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Publication numberUS7606391 B2
Publication typeGrant
Application numberUS 10/864,915
Publication dateOct 20, 2009
Filing dateJun 8, 2004
Priority dateJul 25, 2003
Fee statusLapsed
Also published asUS20050025361, WO2005017781A1
Publication number10864915, 864915, US 7606391 B2, US 7606391B2, US-B2-7606391, US7606391 B2, US7606391B2
InventorsShirish Gadre, Pattabiraman Subramanian, Chungkuang P. Chu, Ikuo Tsukagoshi
Original AssigneeSony Corporation, Sony Electronics, Inc.
Export CitationBiBTeX, EndNote, RefMan
External Links: USPTO, USPTO Assignment, Espacenet
Video content scene change determination
US 7606391 B2
Abstract
An apparatus and method of detecting scene changes within a video frame sequence. A video data frame pixel array is partitioned into pixel groups within a frame difference engine. Video data matching of each pixel group is compared between a preceding and following video frame. By way of example pixel group matching can be determined in response to comparing the sums of absolute pixel luminance and/or chrominance differences between corresponding pixels in corresponding pixel groups within the sequential frames against a threshold value. If an insufficient number of pixel groups match, then a scene change signal is output, such as to the encoder which decides whether to encode the entire frame or changes from prior frames. A media communication system is also described, preferably implemented within an SoC, which wirelessly communicates encoded video data for substantially simultaneous viewing by a receiver.
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Claims(44)
1. An apparatus for detecting scene changes in a video sequence, comprising:
means for partitioning the array of pixels within sequential video frames into a plurality of pixel groups which are one-dimensional, two-dimensional, contiguous, non-contiguous, overlapping or non-overlapping;
means for detecting pixel groups which match the corresponding pixel group, at an identical position, in a sequential frame based on evaluating aggregate pixel differences;
means for determining number of matching pixel groups in said sequential video frames; and
means for generating a scene change signal in response to detecting an insufficient number of matching pixel groups in the frame and without need of determining pixel-by-pixel content differences between pixels of said sequential video frames.
2. An apparatus as recited in claim 1, wherein said aggregate pixel differences are determined in response to the sum of the absolute value of individual pixel differences between corresponding pixels in corresponding pixel groups within said sequential video frames.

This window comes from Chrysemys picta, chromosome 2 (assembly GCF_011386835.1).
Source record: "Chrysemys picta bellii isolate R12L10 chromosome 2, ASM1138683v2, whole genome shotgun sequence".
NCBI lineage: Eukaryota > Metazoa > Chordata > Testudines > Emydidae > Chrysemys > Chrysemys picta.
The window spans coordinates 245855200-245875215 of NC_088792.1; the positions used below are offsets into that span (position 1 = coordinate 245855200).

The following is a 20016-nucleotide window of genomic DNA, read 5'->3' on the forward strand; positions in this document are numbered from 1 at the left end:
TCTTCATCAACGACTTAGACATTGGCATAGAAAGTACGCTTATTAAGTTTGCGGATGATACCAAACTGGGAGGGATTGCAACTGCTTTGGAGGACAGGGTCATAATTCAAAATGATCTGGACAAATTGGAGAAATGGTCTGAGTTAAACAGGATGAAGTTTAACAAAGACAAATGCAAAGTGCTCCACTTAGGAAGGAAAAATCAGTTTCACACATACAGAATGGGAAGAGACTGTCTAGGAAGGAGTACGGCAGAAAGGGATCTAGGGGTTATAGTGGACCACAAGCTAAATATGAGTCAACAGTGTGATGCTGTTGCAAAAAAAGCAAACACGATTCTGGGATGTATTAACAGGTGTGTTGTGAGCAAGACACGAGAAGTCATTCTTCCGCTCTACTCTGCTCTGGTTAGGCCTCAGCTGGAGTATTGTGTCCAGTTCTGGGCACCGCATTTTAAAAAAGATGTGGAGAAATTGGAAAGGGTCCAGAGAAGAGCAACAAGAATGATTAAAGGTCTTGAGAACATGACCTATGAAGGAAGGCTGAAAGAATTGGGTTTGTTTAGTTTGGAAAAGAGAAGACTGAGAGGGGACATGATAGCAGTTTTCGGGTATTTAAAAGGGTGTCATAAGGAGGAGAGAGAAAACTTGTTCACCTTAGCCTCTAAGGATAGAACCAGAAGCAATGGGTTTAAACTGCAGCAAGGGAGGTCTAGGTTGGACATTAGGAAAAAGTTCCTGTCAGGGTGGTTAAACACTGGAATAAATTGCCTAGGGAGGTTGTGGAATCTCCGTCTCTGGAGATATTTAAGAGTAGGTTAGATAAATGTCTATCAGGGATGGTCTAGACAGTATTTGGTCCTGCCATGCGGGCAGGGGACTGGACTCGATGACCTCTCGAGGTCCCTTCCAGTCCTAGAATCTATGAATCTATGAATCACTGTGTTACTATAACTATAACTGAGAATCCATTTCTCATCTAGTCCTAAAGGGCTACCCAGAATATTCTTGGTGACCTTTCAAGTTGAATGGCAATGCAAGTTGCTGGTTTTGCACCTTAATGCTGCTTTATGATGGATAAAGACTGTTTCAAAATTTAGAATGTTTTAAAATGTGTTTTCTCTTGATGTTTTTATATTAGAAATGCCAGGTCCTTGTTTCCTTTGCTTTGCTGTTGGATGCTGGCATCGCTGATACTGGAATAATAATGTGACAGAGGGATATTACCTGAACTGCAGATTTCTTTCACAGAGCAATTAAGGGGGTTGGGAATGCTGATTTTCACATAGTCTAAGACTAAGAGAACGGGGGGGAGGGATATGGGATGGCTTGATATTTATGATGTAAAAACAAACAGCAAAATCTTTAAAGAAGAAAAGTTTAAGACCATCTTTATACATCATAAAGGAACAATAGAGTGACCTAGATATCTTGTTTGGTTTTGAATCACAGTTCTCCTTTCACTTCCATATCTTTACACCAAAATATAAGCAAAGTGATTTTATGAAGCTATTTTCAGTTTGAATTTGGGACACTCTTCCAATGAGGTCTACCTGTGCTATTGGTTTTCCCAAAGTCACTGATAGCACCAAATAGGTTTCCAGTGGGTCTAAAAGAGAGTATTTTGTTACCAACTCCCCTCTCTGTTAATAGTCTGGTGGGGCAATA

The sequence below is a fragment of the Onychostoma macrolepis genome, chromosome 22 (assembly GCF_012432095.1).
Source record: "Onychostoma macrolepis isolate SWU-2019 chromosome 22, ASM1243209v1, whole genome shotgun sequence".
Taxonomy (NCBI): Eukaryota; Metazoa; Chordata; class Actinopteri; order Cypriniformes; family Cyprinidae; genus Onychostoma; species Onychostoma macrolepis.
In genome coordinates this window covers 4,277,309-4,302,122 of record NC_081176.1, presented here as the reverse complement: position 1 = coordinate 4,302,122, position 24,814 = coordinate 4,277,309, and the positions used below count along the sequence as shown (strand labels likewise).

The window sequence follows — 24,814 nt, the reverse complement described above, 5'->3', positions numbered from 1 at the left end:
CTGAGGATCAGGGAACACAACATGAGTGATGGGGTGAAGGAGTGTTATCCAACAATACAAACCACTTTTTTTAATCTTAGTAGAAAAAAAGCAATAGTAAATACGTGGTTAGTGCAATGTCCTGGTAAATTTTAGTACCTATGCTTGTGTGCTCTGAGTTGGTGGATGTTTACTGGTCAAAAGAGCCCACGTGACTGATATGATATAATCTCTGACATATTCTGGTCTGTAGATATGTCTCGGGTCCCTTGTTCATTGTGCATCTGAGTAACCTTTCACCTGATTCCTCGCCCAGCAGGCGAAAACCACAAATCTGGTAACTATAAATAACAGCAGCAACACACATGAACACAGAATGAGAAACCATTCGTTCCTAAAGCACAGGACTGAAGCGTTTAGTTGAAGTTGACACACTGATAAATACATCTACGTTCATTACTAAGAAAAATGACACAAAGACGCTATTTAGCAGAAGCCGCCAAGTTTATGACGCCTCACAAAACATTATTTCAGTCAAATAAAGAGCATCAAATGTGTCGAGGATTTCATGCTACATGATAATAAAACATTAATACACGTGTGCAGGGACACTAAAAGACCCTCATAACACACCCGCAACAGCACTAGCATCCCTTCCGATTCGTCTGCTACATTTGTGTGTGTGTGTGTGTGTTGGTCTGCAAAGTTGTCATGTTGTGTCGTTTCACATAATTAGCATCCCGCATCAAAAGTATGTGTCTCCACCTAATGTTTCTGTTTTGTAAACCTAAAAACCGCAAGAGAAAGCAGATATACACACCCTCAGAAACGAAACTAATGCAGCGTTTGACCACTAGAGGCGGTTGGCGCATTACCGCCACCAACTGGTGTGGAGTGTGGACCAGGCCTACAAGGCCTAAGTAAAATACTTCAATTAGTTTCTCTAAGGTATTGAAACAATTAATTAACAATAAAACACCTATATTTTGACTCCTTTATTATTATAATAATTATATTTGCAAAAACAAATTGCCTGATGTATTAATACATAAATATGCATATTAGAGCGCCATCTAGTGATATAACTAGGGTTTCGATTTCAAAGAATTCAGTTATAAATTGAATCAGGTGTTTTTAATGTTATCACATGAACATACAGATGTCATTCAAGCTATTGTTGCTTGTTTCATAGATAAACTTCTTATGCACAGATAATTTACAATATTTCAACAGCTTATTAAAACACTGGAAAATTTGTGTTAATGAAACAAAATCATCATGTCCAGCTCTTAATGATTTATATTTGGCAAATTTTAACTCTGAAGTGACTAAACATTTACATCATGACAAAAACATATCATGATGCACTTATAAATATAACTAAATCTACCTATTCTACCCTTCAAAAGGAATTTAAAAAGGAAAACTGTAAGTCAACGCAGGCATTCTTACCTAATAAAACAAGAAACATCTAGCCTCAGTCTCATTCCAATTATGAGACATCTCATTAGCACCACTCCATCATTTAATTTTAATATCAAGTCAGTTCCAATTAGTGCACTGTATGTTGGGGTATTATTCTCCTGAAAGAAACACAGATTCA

3. An apparatus as recited in claim 1, wherein said individual pixel differences are determined based on luminance and/or chrominance data for said individual pixel.
4. An apparatus as recited in claim 1, wherein said means for partitioning, detecting, and generating are performed in response to programming executable on a computer processing element.
5. An apparatus for detecting scene changes between frames of a video sequence, comprising:
a video frame processing element configured for comparing sequential video frames; and
programming executable on said processing element for
(i) partitioning the pixel arrays of sequential video frames into pixel groups,
(ii) summing absolute differences between pixels within a given said pixel group and corresponding pixels within corresponding pixel groups, at an identical position, in an adjacent frame of said sequential video frames,
(iii) detecting pixel groups within a frame which match the corresponding pixel group in said adjacent frame in response to comparing sum of absolute pixel differences against a match threshold,
(iv) determining how many pixel groups match, to arrive at a number of matching pixel groups; and
(v) generating a scene change output signal in response to comparing the number of matching pixel groups against a scene change threshold and without need of determining pixel-by-pixel content differences between pixels of adjacent frames.
6. An apparatus as recited in claim 5, wherein said programming is performed in real time.
7. An apparatus as recited in claim 5, wherein said differences between pixels is determined based on luminance data.
8. An apparatus as recited in claim 5, wherein said differences between pixels is determined based on a combination of luminance and chrominance data.
9. An apparatus as recited in claim 5, wherein each of said pixel groups comprise at least two pixels having a predetermined positional relationship within the sequential video frames.
10. An apparatus as recited in claim 5,
wherein each of said pixel groups comprise at least two pixels having a predetermined positional relationship within the video frame;
wherein said programming further comprises selecting a pixel grouping topology that establishes the predetermined positional relationships of the pixels within each said pixel group.
11. An apparatus as recited in claim 5, wherein said pixel groups of a frame are one-dimensional, two-dimensional, contiguous, or non-contiguous.
12. An apparatus as recited in claim 5, wherein said pixel groups of a frame can be overlapping or non-overlapping.
13. An apparatus as recited in claim 5, wherein each given pixel group within a first video frame corresponds to a counterpart pixel group comprising the same group of pixels, at an identical position, within a second video frame.
14. An apparatus as recited in claim 5, wherein said match threshold comprises the product of a predetermined constant multiplied by the number of pixels within said pixel group.
15. An apparatus as recited in claim 5:
wherein said match threshold comprises the product of a predetermined constant multiplied by the number of pixels within said pixel group; and
wherein said match threshold comprises between approximately two to eight times the number of pixels within said pixel group.
16. An apparatus as recited in claim 5: